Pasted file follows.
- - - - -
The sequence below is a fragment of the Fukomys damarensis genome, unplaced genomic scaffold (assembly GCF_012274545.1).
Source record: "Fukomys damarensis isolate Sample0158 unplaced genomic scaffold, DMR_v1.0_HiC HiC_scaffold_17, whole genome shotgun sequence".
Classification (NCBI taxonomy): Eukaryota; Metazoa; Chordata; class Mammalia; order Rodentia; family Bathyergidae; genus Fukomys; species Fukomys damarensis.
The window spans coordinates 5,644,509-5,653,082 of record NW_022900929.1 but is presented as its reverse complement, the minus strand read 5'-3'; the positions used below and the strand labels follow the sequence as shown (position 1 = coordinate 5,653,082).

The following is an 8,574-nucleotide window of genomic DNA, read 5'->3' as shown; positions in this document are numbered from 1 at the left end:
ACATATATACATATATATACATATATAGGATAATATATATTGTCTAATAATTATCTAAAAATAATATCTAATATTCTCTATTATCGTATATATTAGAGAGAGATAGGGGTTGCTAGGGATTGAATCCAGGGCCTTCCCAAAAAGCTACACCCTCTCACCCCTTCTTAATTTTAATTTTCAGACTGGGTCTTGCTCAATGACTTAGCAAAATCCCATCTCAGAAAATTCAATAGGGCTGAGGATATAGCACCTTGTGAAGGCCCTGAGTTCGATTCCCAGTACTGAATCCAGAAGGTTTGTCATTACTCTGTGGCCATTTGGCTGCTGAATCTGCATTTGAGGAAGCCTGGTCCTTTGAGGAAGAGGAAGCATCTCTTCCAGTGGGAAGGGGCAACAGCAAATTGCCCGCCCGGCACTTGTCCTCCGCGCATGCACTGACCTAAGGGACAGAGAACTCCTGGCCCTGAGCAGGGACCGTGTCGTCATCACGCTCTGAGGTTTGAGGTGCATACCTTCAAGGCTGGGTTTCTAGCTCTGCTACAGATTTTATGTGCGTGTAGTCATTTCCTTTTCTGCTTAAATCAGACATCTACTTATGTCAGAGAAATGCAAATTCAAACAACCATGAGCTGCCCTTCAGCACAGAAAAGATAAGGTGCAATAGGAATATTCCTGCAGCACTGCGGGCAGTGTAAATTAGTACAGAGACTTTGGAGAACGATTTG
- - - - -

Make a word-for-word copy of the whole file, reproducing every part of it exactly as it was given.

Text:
The sequence below is a fragment of the Fukomys damarensis genome, unplaced genomic scaffold (assembly GCF_012274545.1).
Source record: "Fukomys damarensis isolate Sample0158 unplaced genomic scaffold, DMR_v1.0_HiC HiC_scaffold_17, whole genome shotgun sequence".
Classification (NCBI taxonomy): Eukaryota; Metazoa; Chordata; class Mammalia; order Rodentia; family Bathyergidae; genus Fukomys; species Fukomys damarensis.
The window spans coordinates 5,644,509-5,653,082 of record NW_022900929.1 but is presented as its reverse complement, the minus strand read 5'-3'; the positions used below and the strand labels follow the sequence as shown (position 1 = coordinate 5,653,082).

The following is an 8,574-nucleotide window of genomic DNA, read 5'->3' as shown; positions in this document are numbered from 1 at the left end:
ACATATATACATATATATACATATATAGGATAATATATATTGTCTAATAATTATCTAAAAATAATATCTAATATTCTCTATTATCGTATATATTAGAGAGAGATAGGGGTTGCTAGGGATTGAATCCAGGGCCTTCCCAAAAAGCTACACCCTCTCACCCCTTCTTAATTTTAATTTTCAGACTGGGTCTTGCTCAATGACTTAGCAAAATCCCATCTCAGAAAATTCAATAGGGCTGAGGATATAGCACCTTGTGAAGGCCCTGAGTTCGATTCCCAGTACTGAATCCAGAAGGTTTGTCATTACTCTGTGGCCATTTGGCTGCTGAATCTGCATTTGAGGAAGCCTGGTCCTTTGAGGAAGAGGAAGCATCTCTTCCAGTGGGAAGGGGCAACAGCAAATTGCCCGCCCGGCACTTGTCCTCCGCGCATGCACTGACCTAAGGGACAGAGAACTCCTGGCCCTGAGCAGGGACCGTGTCGTCATCACGCTCTGAGGTTTGAGGTGCATACCTTCAAGGCTGGGTTTCTAGCTCTGCTACAGATTTTATGTGCGTGTAGTCATTTCCTTTTCTGCTTAAATCAGACATCTACTTATGTCAGAGAAATGCAAATTCAAACAACCATGAGCTGCCCTTCAGCACAGAAAAGATAAGGTGCAATAGGAATATTCCTGCAGCACTGCGGGCAGTGTAAATTAGTACAGAGACTTTGGAGAACGATTTG